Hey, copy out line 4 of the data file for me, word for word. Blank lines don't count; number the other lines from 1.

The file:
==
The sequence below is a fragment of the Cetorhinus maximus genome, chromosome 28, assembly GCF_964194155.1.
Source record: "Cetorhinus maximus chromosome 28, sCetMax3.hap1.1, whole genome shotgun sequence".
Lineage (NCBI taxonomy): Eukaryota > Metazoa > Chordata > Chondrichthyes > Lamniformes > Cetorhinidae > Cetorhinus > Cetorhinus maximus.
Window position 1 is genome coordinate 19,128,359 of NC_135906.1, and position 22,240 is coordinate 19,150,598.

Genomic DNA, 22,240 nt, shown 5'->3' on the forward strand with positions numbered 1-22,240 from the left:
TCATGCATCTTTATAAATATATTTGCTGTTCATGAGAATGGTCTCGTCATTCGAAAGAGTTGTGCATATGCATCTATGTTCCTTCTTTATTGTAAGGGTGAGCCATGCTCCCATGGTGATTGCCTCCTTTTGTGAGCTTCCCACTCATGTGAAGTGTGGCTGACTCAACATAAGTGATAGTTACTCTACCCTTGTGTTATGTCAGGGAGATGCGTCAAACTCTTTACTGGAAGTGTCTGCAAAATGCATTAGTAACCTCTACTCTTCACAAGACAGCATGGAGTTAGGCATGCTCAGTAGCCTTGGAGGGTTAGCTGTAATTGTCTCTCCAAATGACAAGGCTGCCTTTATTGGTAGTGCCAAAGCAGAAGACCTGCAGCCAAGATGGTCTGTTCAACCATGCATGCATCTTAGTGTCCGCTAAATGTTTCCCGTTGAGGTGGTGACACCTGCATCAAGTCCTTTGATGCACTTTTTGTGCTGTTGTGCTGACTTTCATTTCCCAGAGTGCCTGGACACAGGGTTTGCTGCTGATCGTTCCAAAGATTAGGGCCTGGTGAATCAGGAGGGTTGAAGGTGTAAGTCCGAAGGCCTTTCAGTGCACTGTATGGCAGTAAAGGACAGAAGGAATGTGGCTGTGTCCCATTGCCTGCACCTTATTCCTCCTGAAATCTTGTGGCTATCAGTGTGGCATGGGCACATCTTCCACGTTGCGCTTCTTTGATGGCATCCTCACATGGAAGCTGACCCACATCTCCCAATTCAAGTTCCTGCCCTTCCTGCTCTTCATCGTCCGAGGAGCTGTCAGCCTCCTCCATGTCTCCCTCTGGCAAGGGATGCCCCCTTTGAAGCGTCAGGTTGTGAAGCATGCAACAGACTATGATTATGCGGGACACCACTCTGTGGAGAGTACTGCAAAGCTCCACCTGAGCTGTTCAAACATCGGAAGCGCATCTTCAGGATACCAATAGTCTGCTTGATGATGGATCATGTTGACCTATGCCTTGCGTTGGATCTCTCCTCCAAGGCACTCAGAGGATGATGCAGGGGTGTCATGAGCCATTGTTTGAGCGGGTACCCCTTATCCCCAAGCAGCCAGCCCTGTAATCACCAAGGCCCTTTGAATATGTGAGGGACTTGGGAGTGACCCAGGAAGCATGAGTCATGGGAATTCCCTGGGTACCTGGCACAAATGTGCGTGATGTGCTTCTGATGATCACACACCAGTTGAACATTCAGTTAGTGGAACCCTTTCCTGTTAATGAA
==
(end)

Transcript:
Window position 1 is genome coordinate 19,128,359 of NC_135906.1, and position 22,240 is coordinate 19,150,598.